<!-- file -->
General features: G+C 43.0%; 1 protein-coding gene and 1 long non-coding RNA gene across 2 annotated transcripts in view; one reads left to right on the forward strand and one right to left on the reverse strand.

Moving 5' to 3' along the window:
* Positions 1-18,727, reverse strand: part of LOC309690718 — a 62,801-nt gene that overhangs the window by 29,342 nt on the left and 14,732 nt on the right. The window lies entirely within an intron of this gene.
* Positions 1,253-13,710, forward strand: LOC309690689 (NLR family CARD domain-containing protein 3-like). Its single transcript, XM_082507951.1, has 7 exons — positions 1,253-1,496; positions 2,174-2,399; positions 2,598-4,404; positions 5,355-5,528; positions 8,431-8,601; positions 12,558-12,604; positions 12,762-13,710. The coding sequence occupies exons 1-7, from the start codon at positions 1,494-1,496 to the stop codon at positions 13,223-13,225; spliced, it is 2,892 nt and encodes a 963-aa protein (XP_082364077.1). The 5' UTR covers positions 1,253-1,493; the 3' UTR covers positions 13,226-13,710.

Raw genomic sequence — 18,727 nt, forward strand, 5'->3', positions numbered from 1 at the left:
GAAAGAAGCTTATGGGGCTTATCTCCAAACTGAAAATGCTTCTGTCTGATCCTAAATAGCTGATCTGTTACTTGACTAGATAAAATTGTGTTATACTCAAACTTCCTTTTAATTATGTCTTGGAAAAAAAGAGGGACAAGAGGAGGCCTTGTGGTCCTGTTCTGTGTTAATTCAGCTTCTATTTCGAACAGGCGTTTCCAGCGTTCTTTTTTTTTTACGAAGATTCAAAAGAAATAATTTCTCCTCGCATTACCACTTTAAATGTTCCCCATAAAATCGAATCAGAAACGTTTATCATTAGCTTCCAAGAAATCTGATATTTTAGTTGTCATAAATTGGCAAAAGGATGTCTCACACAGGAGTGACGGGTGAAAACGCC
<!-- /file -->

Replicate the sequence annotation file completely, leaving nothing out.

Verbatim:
General features: G+C 43.0%; 1 protein-coding gene and 1 long non-coding RNA gene across 2 annotated transcripts in view; one reads left to right on the forward strand and one right to left on the reverse strand.

Moving 5' to 3' along the window:
* Positions 1-18,727, reverse strand: part of LOC309690718 — a 62,801-nt gene that overhangs the window by 29,342 nt on the left and 14,732 nt on the right. The window lies entirely within an intron of this gene.
* Positions 1,253-13,710, forward strand: LOC309690689 (NLR family CARD domain-containing protein 3-like). Its single transcript, XM_082507951.1, has 7 exons — positions 1,253-1,496; positions 2,174-2,399; positions 2,598-4,404; positions 5,355-5,528; positions 8,431-8,601; positions 12,558-12,604; positions 12,762-13,710. The coding sequence occupies exons 1-7, from the start codon at positions 1,494-1,496 to the stop codon at positions 13,223-13,225; spliced, it is 2,892 nt and encodes a 963-aa protein (XP_082364077.1). The 5' UTR covers positions 1,253-1,493; the 3' UTR covers positions 13,226-13,710.

Raw genomic sequence — 18,727 nt, forward strand, 5'->3', positions numbered from 1 at the left:
GAAAGAAGCTTATGGGGCTTATCTCCAAACTGAAAATGCTTCTGTCTGATCCTAAATAGCTGATCTGTTACTTGACTAGATAAAATTGTGTTATACTCAAACTTCCTTTTAATTATGTCTTGGAAAAAAAGAGGGACAAGAGGAGGCCTTGTGGTCCTGTTCTGTGTTAATTCAGCTTCTATTTCGAACAGGCGTTTCCAGCGTTCTTTTTTTTTTACGAAGATTCAAAAGAAATAATTTCTCCTCGCATTACCACTTTAAATGTTCCCCATAAAATCGAATCAGAAACGTTTATCATTAGCTTCCAAGAAATCTGATATTTTAGTTGTCATAAATTGGCAAAAGGATGTCTCACACAGGAGTGACGGGTGAAAACGCC